Lennar: 3 reasons to buy the dip in this cash flow machine

Lennar Corporation (NYSE: LEN) share prices pulled back following the Q4 release, but this is a classic buy-the-dip opportunity. The strong results relative to the consensus figure were not unexpected in light of the recent run-up in share prices. 

The company's stock has increased 50% over the last two months — you can expect some giveback and profit-taking. It's healthy for a strongly trending market to have periodic corrections or buying opportunities. The only question is how deep the pullback will get and when the stock will set new highs.

Lennar delivers results; growth is back in the house

Lennar had a solid quarter despite ongoing pressure from interest rates and affordability. The takeaway from the results is that the homebuilding business has reset, if not the housing market in general. The company's $10.97 billion in revenue is up 7.9% compared to last year and beat consensus by 660 basis points, a significantly wide margin of error, with robust cash flow.

Lennar’s sales included deliveries, up 19%, offset by a decline in the average price. The decline in average price impacts results; earnings might have been higher but had little impact on cash flow. While net home building margin declined by 140 basis points, it was offset by volume gains to deliver $1.5 in adjusted net income, flat YOY. Bottom-line growth was made possible by share repurchases. 

Lennar strengthens its fortress balance sheet

Lennar puts its cash flow to good use. The company improved its cash position to $6.2 billion, has no debt on its revolving credit facility, paid down long-term debt, repurchased shares and paid dividends. The dividend is small at 1% of the earnings outlook but incredibly safe at 10% and compounded by share repurchases. 

Repurchases topped $330 million in the quarter and have the diluted share count down 2.75% compared to last year. Regarding capital and debt, the company is net cash and has reduced its homebuilding debt-to-capital ratio by nearly 500 basis points. Because the outlook for next year is good, Lennar should build on this momentum as the year progresses. 

Lennar grows with a tailwind coming into play

Lennar's results already reveal the impact of falling rates as business picked up towards the end of the quarter as rates began to retreat. The results also reveal the first whispers of a tailwind for homebuilders that the FOMC’s policy shift strengthened. That tailwind is New Orders, which grew by 32% to outpace deliveries by 1300 bps. New orders are a leading indicator for Lennar's business and compounded by the guidance for Q1.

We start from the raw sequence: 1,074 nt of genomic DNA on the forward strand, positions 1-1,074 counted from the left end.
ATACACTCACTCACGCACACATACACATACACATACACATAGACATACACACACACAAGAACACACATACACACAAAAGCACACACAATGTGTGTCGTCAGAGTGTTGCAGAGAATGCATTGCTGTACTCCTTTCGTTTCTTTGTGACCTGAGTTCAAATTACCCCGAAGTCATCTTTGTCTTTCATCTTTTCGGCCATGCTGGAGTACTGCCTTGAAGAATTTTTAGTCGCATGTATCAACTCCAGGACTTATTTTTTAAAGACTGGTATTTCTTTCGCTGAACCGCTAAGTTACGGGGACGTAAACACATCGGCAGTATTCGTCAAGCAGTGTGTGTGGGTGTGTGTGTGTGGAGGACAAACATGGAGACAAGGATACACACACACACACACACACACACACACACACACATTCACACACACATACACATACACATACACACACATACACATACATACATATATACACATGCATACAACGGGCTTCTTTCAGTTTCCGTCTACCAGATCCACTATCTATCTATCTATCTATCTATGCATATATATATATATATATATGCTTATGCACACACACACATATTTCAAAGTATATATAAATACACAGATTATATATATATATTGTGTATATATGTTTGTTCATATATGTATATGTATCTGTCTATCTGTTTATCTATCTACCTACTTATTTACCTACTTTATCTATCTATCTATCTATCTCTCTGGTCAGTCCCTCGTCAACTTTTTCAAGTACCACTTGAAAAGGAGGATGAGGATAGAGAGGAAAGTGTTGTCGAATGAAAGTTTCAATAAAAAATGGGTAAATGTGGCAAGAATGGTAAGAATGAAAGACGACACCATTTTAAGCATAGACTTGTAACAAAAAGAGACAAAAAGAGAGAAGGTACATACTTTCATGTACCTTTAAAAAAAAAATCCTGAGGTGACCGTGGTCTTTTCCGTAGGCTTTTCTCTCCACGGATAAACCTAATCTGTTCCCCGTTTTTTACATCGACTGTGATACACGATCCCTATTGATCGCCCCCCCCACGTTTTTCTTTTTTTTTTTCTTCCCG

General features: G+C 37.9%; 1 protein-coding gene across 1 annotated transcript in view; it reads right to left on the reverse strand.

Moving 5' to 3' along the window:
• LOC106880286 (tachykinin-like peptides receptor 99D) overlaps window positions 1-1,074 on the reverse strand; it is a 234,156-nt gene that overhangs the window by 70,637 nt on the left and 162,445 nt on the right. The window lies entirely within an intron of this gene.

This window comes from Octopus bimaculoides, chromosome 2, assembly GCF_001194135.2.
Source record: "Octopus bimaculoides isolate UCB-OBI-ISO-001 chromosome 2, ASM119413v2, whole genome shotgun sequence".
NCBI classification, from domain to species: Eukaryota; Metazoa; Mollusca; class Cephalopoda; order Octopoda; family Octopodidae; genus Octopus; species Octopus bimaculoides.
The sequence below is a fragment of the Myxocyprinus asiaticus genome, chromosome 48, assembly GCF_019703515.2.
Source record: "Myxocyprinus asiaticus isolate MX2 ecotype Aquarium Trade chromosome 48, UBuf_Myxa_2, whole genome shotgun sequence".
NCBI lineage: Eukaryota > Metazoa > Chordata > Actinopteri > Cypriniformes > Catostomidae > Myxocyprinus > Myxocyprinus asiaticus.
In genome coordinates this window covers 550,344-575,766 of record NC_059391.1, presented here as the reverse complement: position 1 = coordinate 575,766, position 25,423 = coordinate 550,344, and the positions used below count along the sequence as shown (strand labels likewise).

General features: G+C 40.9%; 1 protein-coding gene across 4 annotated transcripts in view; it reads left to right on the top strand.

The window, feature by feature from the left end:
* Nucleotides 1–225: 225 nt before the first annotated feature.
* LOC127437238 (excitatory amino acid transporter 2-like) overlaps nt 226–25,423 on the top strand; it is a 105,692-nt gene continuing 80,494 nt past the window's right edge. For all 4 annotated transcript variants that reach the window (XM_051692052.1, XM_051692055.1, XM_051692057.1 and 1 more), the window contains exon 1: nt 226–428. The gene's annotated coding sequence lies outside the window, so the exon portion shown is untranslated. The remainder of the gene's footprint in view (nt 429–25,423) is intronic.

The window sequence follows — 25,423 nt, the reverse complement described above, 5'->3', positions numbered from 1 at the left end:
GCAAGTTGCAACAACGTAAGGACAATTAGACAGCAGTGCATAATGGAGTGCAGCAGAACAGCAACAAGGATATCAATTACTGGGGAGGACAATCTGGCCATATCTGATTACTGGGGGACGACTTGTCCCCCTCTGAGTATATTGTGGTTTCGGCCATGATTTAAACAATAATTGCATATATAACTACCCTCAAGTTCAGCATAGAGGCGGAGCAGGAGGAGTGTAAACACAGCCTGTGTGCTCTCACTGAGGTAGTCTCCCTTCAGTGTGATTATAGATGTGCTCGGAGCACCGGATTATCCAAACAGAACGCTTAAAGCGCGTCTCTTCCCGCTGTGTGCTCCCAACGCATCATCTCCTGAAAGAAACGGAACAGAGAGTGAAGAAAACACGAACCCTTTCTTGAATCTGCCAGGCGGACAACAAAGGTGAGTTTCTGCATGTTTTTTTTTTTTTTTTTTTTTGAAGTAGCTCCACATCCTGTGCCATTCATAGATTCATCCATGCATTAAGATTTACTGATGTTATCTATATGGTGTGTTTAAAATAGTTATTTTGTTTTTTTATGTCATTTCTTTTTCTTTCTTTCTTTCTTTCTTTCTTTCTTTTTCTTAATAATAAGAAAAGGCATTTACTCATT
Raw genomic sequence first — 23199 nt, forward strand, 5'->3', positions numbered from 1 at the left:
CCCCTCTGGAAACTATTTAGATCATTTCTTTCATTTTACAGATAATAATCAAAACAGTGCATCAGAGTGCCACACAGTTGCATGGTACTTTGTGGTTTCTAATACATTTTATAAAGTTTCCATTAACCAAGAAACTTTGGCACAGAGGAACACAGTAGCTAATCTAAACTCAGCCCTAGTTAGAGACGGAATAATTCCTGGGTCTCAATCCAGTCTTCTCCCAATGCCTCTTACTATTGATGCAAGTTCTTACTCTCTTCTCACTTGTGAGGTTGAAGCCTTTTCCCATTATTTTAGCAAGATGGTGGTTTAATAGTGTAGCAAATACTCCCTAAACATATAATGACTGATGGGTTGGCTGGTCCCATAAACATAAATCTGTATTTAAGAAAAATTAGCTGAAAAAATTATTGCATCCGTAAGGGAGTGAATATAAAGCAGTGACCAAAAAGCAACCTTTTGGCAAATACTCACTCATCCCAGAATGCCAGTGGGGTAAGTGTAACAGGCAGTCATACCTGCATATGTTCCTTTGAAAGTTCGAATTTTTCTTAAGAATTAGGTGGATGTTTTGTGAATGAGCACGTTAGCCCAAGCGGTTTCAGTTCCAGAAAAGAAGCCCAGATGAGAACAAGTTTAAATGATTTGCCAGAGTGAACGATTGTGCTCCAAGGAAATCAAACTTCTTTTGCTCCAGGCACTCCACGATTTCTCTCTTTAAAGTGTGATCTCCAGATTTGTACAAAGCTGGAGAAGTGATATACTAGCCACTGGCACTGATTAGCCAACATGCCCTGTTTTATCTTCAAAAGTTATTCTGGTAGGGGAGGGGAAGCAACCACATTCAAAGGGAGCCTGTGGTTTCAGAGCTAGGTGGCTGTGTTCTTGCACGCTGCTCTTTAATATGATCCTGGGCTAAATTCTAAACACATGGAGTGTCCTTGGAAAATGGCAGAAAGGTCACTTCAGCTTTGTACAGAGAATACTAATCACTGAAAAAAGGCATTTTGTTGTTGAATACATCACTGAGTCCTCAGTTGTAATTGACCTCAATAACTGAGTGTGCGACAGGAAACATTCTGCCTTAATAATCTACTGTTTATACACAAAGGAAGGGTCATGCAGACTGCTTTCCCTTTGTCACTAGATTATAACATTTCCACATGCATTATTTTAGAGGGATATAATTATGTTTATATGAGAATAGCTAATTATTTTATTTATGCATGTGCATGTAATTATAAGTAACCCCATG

The Q1 guidance expects new order and delivery growth compared to last quarter and year. New order growth should outpace delivery growth again, and it may be cautious, given the decline in mortgage rates and expected trajectory. Recent data shows the average 30-year mortgage at 7.5%, which is still high but down from the peak and expected to fall throughout the year. 

The technical outlook: Lennar pulls back; don't count on a deep correction

The price action in Lennar is pulling back from its recent peak, but don't expect a deep correction. The weekly candles are robust and supported by bullish indicators that suggest the price updraft is just starting. The stock trades at only 10X its earnings outlook, beating the consensus and guiding higher, providing a deep value for investors.

However, the analysts may provide a hurdle. The analysts have been raising their price targets all year, but the consensus estimate lags the market price. If they don't follow through with additional target increases or upgrades, the market could become range-bound at current levels until sometime in 2024, when there is more certainty in the outlook.

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